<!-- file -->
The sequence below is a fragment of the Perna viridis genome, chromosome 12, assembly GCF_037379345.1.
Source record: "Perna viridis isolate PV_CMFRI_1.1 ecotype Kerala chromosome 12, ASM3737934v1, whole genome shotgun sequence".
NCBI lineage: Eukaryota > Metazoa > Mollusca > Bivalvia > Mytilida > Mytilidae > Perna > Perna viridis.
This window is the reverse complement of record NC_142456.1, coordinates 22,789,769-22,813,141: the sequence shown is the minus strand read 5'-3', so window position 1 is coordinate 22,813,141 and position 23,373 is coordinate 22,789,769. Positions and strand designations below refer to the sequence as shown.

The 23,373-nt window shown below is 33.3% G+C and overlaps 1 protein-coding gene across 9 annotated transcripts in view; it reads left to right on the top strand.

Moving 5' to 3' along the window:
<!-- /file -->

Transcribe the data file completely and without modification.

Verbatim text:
The sequence below is a fragment of the Perna viridis genome, chromosome 12, assembly GCF_037379345.1.
Source record: "Perna viridis isolate PV_CMFRI_1.1 ecotype Kerala chromosome 12, ASM3737934v1, whole genome shotgun sequence".
NCBI lineage: Eukaryota > Metazoa > Mollusca > Bivalvia > Mytilida > Mytilidae > Perna > Perna viridis.
This window is the reverse complement of record NC_142456.1, coordinates 22,789,769-22,813,141: the sequence shown is the minus strand read 5'-3', so window position 1 is coordinate 22,813,141 and position 23,373 is coordinate 22,789,769. Positions and strand designations below refer to the sequence as shown.

The 23,373-nt window shown below is 33.3% G+C and overlaps 1 protein-coding gene across 9 annotated transcripts in view; it reads left to right on the top strand.

Moving 5' to 3' along the window: